It leads to decay of the products, the companies, the public and the country - as we have finally witnessed. I have seen this coming for 30 years and was amazed it took so long for things to fall. What held up these huge monster inefficient companies for so long?

One simple regulation that could help (and did once) - Distributors Can't Own Products Or Manufacturing Plants

I'm no expert on rules in general or politics and legislation but some things just seem totally obvious - espcially when they affect the business I'm in.

For example, if I owned Ren and Stimpy, cartoons would be way in advance today than they are.
Why? Because unlike networks who can't tell good from bad, who spend tons of money on waste instead of on the product, I like cartoons and always want to try new things and make each one a little better when I can. Look at the difference between the first few Ren and Stimpy cartoons, and then how they looked just a year later.
They improved just because a bunch of cartoonists finally got a chance to practice and experiment - which hadn't been done in mainstream animation in 30 years. I compete with myself out of sheer boredom and to try to beat out other cartoonists and get the biggest audience. I like people to laugh at what I do. I hire artists who are better than me and lean on them to be more creative all the time. I would constantly feed part of my reward back into the company and make better and better products - until I got too old and boring and some young genius (who probably would have learned at my studio) would come along and make something fresh and better quality. These are all natural good tendencies for my profession (and the country) that our system is designed to squash.

It used to be that a distributor couldn't own a product. For the reason that it could then make its own products and squeeze out other smaller competitors who might be able to make a better product, faster and cheaper.

If we had that regulation, then the networks and movie distributors would be encouraged to hire the most talented creators so that what they distribute would make more money than the other distributors.
the wackiest place on earth - gosh we have so much zany fun here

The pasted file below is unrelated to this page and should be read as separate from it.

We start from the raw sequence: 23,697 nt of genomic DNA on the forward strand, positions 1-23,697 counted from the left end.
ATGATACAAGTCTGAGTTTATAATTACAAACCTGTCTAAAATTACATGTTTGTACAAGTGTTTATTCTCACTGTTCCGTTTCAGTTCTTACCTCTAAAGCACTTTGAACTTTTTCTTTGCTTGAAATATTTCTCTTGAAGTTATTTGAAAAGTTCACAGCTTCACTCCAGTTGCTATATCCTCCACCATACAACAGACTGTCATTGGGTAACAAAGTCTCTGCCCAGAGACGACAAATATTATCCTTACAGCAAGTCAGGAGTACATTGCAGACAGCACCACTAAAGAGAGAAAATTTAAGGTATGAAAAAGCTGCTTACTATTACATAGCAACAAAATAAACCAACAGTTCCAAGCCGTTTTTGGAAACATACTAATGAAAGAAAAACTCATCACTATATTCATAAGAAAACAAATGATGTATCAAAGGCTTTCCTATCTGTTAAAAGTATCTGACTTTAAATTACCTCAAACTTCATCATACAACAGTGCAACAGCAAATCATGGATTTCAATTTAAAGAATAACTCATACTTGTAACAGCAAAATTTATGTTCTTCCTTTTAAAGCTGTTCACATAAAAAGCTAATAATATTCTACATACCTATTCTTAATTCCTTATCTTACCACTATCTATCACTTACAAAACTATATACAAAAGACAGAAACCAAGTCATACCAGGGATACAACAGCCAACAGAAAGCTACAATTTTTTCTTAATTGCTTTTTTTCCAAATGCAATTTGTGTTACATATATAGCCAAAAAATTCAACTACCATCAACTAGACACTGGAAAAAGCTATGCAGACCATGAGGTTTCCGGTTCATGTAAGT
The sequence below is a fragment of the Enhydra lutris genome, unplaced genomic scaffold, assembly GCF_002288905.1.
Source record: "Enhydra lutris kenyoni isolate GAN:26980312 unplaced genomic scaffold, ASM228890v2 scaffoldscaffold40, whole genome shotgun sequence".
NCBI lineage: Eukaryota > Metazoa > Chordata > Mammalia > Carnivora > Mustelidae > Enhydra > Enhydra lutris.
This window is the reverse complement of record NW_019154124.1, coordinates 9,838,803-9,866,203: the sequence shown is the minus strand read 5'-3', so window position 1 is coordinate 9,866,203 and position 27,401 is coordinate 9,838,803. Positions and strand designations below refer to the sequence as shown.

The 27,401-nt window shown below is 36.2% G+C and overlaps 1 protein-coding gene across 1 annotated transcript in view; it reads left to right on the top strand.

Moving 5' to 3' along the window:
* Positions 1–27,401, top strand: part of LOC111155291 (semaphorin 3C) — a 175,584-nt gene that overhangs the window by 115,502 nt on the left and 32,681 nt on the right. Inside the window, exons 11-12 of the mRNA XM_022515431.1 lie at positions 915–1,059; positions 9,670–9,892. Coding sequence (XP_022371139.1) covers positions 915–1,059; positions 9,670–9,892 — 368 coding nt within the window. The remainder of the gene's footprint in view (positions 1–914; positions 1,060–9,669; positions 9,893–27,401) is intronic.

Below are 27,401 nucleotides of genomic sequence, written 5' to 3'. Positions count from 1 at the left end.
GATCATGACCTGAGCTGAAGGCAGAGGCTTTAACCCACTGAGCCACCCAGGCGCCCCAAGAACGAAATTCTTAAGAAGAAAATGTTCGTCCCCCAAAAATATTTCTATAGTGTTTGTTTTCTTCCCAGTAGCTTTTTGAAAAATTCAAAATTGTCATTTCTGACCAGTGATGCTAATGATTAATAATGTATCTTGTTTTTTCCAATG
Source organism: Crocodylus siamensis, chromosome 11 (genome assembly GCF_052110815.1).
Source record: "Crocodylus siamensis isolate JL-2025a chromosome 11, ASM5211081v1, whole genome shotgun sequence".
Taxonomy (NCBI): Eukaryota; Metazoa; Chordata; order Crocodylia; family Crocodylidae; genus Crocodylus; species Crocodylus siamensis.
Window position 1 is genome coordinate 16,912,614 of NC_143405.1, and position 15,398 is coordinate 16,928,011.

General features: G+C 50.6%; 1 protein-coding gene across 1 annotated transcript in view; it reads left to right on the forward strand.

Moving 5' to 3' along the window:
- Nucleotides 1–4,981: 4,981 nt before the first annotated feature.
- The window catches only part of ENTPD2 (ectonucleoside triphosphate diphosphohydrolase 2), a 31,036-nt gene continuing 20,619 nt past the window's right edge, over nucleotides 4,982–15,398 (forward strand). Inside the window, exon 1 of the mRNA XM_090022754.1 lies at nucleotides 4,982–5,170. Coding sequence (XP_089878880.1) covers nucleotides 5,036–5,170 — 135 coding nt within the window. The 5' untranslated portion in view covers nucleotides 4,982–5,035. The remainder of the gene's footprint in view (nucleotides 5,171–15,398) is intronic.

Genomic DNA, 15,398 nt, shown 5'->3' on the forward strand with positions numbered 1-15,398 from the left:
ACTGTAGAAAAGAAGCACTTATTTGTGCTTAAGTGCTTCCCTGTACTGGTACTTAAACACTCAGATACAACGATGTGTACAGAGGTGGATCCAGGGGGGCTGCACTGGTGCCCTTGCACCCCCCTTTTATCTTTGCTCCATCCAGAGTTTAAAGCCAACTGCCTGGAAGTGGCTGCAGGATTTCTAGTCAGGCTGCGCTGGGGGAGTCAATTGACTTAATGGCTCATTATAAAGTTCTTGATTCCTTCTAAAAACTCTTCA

When a network can own its own studio - like when Nickelodeon built one out of mine and used all the foundation (and money) that I generated and built up through my own natural impulses and urge to compete in a free market, they were then able to make their own cartoons in house and kill off any individuals who could make something better, faster and cheaper. They spent the money on hiring tons of executives, getting a big fancy place and painting it all up in primary colors to make it look like a wacky cartoon studio - and then didn't make a hit for 10 years. Not till Sponge Bob - which snuck by under their noses, and is a primitive imitation of the show that started the whole thing in the first place - and it's stagnant. It barely changes over the years.

Now you could take Genndy or Craig or any number of successful creators and say the same thing. What if they owned their own characters? Where would we be now? A lot further along, I'd say.

In this kind of system, the company has no incentive to hire the best people. Because the best people will believe in something and there are very few of them. But there are tons of people who are happy to take money under any kind of impractical system and these people will do anything to get ahead within a company - even at the expense of the success of the company's product and financial success.

How many huge multi-corporate giants are in debt? Check it out. What happened when AOL bought Warner Bros?

I have lots more theories on this subject, but this is too much to digest without getting an ill stomach, so I'll get on it again later...

Capitalism's great advancements and progress in 50 years.

Collect your own anti-capitalism hero doodles!
caricature 1caricature 2